• 360 P.3d 39 (Wash.App. Div. 1 2015), 71411-2-I, Payne v. Paugh
    • United States
    • Washington Court of Appeals of Washington
    • 28 Septiembre 2015
    ...419 P.2d 141 (1966)).4 [¶48] We review alleged errors of law in jury instructions de novo. Anfinson v. FedEx Ground Package Sys., Inc., 174 Wn.2d 851, 860, 281 P.3d 289 (2012). " An erroneous instruction is reversible error only if it is prejudicial to a party." Fergen, 182 Wn.2d ......
  • 419 P.3d 447 (Wash.App. Div. 1 2018), 74717-7-I, Gosney v. Fireman’s Fund Insurance Co.
    • United States
    • Washington Court of Appeals of Washington
    • 31 Mayo 2018
    ...proceedings and avoidance of inconsistency, duplicity, and waste of time." Anfinson v. FedEx Ground Package Sys., Inc., 174 Wn.2d 851, 861, 281 P.3d 289 (2012). Judicial estoppel is intended to protect the integrity of the courts— it is not designed to protect litig......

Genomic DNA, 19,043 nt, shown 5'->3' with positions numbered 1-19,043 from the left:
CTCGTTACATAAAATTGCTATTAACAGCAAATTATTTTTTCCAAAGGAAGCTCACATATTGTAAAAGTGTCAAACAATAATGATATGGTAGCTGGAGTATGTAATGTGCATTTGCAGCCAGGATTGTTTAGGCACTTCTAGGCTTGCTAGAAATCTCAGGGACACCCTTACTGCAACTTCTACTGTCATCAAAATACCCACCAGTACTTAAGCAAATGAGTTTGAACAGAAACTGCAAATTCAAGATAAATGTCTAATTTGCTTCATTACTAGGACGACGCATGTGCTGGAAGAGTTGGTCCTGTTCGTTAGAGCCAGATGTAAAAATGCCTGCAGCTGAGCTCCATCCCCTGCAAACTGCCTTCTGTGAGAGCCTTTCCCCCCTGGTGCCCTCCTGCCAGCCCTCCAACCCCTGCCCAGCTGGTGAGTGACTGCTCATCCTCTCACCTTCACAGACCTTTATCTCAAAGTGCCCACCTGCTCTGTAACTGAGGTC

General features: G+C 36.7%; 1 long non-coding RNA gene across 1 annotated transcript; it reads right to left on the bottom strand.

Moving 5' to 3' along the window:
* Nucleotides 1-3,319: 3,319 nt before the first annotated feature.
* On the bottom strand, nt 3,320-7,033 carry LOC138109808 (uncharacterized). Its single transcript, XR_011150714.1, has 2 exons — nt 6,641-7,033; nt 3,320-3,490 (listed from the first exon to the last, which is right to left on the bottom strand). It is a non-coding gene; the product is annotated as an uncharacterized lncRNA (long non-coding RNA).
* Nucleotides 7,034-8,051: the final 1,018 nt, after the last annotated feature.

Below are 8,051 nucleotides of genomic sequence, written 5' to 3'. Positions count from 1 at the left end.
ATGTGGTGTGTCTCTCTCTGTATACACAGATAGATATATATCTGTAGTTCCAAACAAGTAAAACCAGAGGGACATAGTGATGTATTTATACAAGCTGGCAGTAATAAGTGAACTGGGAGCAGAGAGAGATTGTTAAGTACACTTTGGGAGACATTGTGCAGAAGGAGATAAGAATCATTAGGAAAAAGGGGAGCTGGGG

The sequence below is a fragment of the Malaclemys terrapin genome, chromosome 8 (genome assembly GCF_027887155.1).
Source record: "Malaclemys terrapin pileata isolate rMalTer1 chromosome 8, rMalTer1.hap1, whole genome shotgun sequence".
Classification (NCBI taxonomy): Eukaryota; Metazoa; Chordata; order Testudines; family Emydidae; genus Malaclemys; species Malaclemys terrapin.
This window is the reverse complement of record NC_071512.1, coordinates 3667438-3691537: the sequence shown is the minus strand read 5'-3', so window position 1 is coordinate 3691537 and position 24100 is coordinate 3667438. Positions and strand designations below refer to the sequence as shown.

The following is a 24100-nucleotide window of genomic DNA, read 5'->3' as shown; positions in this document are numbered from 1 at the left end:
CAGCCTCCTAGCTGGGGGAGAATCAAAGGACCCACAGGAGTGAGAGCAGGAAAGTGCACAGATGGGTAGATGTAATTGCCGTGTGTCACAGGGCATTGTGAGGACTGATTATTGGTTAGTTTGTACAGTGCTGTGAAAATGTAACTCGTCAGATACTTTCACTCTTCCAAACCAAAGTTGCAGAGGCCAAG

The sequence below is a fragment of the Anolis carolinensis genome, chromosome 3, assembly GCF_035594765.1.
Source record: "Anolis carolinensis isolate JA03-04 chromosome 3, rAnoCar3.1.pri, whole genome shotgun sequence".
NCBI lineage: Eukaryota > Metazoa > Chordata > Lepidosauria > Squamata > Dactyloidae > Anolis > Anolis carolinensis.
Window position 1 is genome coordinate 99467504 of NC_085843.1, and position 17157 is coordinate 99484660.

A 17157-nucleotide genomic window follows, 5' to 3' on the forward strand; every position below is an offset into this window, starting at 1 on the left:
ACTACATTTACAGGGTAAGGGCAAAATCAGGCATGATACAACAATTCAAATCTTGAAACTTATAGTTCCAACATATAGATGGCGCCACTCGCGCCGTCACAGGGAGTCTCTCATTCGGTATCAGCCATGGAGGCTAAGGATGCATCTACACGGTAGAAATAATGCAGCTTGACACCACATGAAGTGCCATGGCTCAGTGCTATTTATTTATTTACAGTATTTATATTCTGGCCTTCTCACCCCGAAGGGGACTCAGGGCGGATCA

• Driggs v. Howlett, 030816 WACA, 32381-1-III
    • United States
    • Washington Court of Appeals of Washington
    • 8 Marzo 2016
    ...way affected the final outcome of the case. Anfinson v. FedEx Ground Package Sys., Inc., 159 Wn.App. 35, 44, 244 P.3d 32 (2010), aff'd, 174 Wn.2d 851, 281 P.3d 289 (2012). Error will be considered prejudicial if it presumptively affects the outcome of the trial. James S Black & Co. v. P......
  • Free signup to view additional results
111 cases
  • 291 P.3d 906 (Wash.App. Div. 1 2012), 66828-5-I, Kellar v. Estate of Kellar
    • United States
    • Washington Court of Appeals of Washington
    • 31 Diciembre 2012